There were no nights off, or at the very least, there were very few — there's a lot of plane rides or long bus rides and at times teams would stay on the road for the full week because it was easier and cheaper than going home. They don’t do that in Hockey East, the grind in the WCHA or NCHC is a little tougher. Dowd played with real good players but not sure he played with two guys like Hayes and Arnold and he is more the Arnold type. Dowd sacrificed a ton of offense to play in his own end, trust me I saw 10-15 games he played (for the record I saw about 10 BC games, mostly on film).

So when you factor in some intangibles you can look at this a little differently. To me JG’s performance in the Northeast Regional about cemented it from an on-ice perspective. He was the best player in both games, and he played the best in the biggest of moments and that was early in Game 1. BC had been off two weeks after having lost three of its last four games to Notre Dame, and were about to play two games against two ND-style teams in Denver and Massachusetts-Lowell. JG set the tone early, never took his foot off the gas, and told his team to follow him. That counts huge. Dowd had a quieter weekend but scored the OT game winner against Notre Dame to get the Huskies to the regional final against Minnesota.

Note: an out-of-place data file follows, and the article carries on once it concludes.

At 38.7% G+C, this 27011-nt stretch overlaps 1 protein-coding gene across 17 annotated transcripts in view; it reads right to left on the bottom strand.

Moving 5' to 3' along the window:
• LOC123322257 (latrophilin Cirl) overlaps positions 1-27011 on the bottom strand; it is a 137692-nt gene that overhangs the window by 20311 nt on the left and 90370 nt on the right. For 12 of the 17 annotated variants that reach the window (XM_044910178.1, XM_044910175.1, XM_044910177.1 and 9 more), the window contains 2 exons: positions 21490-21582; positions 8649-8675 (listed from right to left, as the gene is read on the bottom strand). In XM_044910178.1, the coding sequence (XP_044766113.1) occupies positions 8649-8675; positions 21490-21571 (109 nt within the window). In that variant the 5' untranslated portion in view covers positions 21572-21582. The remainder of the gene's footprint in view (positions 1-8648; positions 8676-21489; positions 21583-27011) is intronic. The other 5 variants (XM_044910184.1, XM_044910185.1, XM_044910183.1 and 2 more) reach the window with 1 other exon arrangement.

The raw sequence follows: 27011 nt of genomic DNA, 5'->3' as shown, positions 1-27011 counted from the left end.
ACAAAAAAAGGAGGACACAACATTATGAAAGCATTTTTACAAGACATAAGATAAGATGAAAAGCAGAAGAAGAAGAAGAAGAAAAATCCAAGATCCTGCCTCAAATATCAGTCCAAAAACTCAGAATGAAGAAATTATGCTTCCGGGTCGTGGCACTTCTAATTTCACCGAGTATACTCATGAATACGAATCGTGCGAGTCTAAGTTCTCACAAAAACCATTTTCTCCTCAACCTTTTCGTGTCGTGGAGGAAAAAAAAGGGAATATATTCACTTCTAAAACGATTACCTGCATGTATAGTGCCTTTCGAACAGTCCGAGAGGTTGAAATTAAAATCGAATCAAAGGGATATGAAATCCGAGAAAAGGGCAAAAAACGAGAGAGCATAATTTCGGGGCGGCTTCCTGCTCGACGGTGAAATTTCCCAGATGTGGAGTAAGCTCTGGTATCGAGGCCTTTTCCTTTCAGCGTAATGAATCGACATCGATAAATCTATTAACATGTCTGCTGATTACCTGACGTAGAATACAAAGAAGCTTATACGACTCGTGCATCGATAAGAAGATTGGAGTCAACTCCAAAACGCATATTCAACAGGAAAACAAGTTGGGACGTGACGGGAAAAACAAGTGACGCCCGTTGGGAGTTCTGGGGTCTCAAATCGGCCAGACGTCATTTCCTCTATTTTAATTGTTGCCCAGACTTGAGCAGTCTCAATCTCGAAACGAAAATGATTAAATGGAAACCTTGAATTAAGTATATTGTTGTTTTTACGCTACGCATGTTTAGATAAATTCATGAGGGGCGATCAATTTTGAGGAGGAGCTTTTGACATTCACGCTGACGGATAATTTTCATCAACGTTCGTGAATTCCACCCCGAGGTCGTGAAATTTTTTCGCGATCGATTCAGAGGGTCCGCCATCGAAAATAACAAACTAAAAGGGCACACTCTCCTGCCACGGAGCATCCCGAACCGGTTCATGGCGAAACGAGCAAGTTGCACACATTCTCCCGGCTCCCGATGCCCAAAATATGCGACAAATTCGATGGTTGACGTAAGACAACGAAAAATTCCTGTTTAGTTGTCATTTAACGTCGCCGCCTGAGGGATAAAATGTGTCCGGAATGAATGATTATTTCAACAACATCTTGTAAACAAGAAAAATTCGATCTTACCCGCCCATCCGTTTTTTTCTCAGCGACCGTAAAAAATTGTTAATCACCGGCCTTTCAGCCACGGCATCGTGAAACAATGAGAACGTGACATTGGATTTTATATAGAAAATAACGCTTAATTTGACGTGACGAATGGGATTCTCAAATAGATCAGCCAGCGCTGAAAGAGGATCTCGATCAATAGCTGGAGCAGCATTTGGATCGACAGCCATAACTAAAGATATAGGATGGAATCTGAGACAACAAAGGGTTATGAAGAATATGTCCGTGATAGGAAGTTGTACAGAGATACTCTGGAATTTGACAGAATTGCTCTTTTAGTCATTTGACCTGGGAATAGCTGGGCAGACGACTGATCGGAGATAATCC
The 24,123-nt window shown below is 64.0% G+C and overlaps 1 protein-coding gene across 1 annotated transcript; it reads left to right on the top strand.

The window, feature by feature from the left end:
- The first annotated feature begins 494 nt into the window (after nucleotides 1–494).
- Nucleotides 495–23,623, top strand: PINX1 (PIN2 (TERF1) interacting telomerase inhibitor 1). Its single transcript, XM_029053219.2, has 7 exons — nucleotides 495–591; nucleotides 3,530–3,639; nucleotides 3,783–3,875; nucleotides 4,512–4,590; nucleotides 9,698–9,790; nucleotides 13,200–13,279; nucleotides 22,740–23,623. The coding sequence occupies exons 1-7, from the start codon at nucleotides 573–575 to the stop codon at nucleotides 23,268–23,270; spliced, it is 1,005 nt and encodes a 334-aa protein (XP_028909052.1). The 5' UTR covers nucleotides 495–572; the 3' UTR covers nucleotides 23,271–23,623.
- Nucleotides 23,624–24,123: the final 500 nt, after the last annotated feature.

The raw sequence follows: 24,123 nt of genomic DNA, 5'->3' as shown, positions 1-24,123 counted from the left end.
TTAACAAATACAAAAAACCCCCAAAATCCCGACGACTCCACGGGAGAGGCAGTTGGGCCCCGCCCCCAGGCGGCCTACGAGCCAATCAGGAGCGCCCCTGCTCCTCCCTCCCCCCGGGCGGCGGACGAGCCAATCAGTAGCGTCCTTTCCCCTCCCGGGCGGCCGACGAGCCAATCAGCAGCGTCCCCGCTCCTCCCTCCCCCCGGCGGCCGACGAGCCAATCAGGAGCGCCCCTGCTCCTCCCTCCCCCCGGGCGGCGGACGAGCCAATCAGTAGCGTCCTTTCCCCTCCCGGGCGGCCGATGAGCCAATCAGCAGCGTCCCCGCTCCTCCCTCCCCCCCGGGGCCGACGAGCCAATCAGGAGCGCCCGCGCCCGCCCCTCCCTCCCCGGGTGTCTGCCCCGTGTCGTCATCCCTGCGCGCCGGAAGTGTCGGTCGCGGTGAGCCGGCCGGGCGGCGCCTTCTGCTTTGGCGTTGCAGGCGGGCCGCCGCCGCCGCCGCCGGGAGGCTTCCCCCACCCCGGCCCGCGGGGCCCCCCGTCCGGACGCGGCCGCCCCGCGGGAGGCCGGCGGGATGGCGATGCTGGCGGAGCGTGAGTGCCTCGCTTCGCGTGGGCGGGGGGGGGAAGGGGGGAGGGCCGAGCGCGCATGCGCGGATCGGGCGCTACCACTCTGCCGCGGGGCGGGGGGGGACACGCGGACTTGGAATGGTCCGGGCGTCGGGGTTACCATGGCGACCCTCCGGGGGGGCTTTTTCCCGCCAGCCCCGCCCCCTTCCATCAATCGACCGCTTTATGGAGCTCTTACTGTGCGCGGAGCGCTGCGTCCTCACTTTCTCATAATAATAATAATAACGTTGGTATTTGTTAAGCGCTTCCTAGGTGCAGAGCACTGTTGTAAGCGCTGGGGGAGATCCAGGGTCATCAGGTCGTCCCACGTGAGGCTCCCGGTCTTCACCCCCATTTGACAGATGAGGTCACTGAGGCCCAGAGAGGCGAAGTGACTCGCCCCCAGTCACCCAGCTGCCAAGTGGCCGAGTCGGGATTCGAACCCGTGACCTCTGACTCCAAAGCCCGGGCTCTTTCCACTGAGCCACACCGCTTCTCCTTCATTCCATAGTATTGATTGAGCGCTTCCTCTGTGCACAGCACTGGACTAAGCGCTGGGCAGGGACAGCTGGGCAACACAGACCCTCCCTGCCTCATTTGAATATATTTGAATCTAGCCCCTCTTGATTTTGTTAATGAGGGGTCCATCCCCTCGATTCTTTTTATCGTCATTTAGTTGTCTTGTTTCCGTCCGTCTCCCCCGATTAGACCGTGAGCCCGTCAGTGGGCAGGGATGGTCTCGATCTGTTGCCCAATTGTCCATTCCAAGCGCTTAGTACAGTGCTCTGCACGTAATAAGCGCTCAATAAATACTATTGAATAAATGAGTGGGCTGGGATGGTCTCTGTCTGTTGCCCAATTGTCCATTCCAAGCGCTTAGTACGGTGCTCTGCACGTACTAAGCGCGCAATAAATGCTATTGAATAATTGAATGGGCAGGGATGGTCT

If you choose, you can take into account some of the intangibles I have listed above — conference, travel, caliber of teammates. For goalies you can factor how many back-to-back games they played in and what system they played behind.  Notre Dame and Cornell goalies were always accused of being system goalies; I never found that fair but there is some merit to the argument that Jordan Pearce never faced the same scoring chances per game as Jeff Lerg did. The odds of a goalie ever winning this again are so slight, someone had to create a Mike Richter Award to give the goalies a chance to win anything.

In the end JG will win the award and will be a deserving recipient. He is a kid who exhibits class and skill and is a tremendous ambassador for college hockey and Boston College. Once again, removing blind fanaticism and emotional attachment to the school or the hockey program you root for, weigh all the variables, and you’ll see that there is a reason there is a never a clear-cut winner. Production always wins out here but don’t forget how good all 10 finalists were this season.